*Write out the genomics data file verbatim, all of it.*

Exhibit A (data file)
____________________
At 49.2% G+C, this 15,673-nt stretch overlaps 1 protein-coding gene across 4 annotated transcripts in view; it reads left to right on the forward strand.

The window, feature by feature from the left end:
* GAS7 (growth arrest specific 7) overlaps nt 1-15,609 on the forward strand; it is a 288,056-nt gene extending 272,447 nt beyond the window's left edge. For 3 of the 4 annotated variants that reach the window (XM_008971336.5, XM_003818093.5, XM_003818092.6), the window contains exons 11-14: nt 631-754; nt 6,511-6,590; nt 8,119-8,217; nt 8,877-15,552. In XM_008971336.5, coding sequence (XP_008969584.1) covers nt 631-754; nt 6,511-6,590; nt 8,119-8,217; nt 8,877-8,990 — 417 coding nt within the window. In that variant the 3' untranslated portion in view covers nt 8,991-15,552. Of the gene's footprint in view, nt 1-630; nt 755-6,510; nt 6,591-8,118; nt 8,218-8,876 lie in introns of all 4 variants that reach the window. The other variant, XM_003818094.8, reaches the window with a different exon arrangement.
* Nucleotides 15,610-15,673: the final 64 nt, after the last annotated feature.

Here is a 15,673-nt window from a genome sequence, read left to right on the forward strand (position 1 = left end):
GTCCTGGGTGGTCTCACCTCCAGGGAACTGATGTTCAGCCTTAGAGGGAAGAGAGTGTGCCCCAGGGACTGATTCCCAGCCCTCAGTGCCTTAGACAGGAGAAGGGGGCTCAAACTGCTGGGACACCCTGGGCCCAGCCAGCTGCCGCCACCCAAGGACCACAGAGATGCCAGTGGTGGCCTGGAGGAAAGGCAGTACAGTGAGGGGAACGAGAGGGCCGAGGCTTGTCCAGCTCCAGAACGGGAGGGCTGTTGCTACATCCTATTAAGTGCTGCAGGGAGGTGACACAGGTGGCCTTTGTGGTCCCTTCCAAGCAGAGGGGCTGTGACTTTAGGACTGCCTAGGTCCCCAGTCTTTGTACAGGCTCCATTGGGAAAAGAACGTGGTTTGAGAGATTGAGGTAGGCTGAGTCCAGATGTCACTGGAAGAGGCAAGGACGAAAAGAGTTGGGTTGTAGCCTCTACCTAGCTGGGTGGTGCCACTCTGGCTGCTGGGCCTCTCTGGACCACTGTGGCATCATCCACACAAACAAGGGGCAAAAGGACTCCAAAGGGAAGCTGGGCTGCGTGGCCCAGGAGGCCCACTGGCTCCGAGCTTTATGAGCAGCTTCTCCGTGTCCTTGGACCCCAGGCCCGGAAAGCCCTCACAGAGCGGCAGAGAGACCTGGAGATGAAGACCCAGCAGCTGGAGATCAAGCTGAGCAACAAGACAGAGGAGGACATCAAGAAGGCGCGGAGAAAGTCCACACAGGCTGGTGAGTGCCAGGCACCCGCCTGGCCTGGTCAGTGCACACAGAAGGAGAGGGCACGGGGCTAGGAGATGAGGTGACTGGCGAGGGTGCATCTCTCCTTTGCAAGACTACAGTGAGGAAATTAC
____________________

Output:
At 49.2% G+C, this 15,673-nt stretch overlaps 1 protein-coding gene across 4 annotated transcripts in view; it reads left to right on the forward strand.

The window, feature by feature from the left end:
* GAS7 (growth arrest specific 7) overlaps nt 1-15,609 on the forward strand; it is a 288,056-nt gene extending 272,447 nt beyond the window's left edge. For 3 of the 4 annotated variants that reach the window (XM_008971336.5, XM_003818093.5, XM_003818092.6), the window contains exons 11-14: nt 631-754; nt 6,511-6,590; nt 8,119-8,217; nt 8,877-15,552. In XM_008971336.5, coding sequence (XP_008969584.1) covers nt 631-754; nt 6,511-6,590; nt 8,119-8,217; nt 8,877-8,990 — 417 coding nt within the window. In that variant the 3' untranslated portion in view covers nt 8,991-15,552. Of the gene's footprint in view, nt 1-630; nt 755-6,510; nt 6,591-8,118; nt 8,218-8,876 lie in introns of all 4 variants that reach the window. The other variant, XM_003818094.8, reaches the window with a different exon arrangement.
* Nucleotides 15,610-15,673: the final 64 nt, after the last annotated feature.

Here is a 15,673-nt window from a genome sequence, read left to right on the forward strand (position 1 = left end):
GTCCTGGGTGGTCTCACCTCCAGGGAACTGATGTTCAGCCTTAGAGGGAAGAGAGTGTGCCCCAGGGACTGATTCCCAGCCCTCAGTGCCTTAGACAGGAGAAGGGGGCTCAAACTGCTGGGACACCCTGGGCCCAGCCAGCTGCCGCCACCCAAGGACCACAGAGATGCCAGTGGTGGCCTGGAGGAAAGGCAGTACAGTGAGGGGAACGAGAGGGCCGAGGCTTGTCCAGCTCCAGAACGGGAGGGCTGTTGCTACATCCTATTAAGTGCTGCAGGGAGGTGACACAGGTGGCCTTTGTGGTCCCTTCCAAGCAGAGGGGCTGTGACTTTAGGACTGCCTAGGTCCCCAGTCTTTGTACAGGCTCCATTGGGAAAAGAACGTGGTTTGAGAGATTGAGGTAGGCTGAGTCCAGATGTCACTGGAAGAGGCAAGGACGAAAAGAGTTGGGTTGTAGCCTCTACCTAGCTGGGTGGTGCCACTCTGGCTGCTGGGCCTCTCTGGACCACTGTGGCATCATCCACACAAACAAGGGGCAAAAGGACTCCAAAGGGAAGCTGGGCTGCGTGGCCCAGGAGGCCCACTGGCTCCGAGCTTTATGAGCAGCTTCTCCGTGTCCTTGGACCCCAGGCCCGGAAAGCCCTCACAGAGCGGCAGAGAGACCTGGAGATGAAGACCCAGCAGCTGGAGATCAAGCTGAGCAACAAGACAGAGGAGGACATCAAGAAGGCGCGGAGAAAGTCCACACAGGCTGGTGAGTGCCAGGCACCCGCCTGGCCTGGTCAGTGCACACAGAAGGAGAGGGCACGGGGCTAGGAGATGAGGTGACTGGCGAGGGTGCATCTCTCCTTTGCAAGACTACAGTGAGGAAATTAC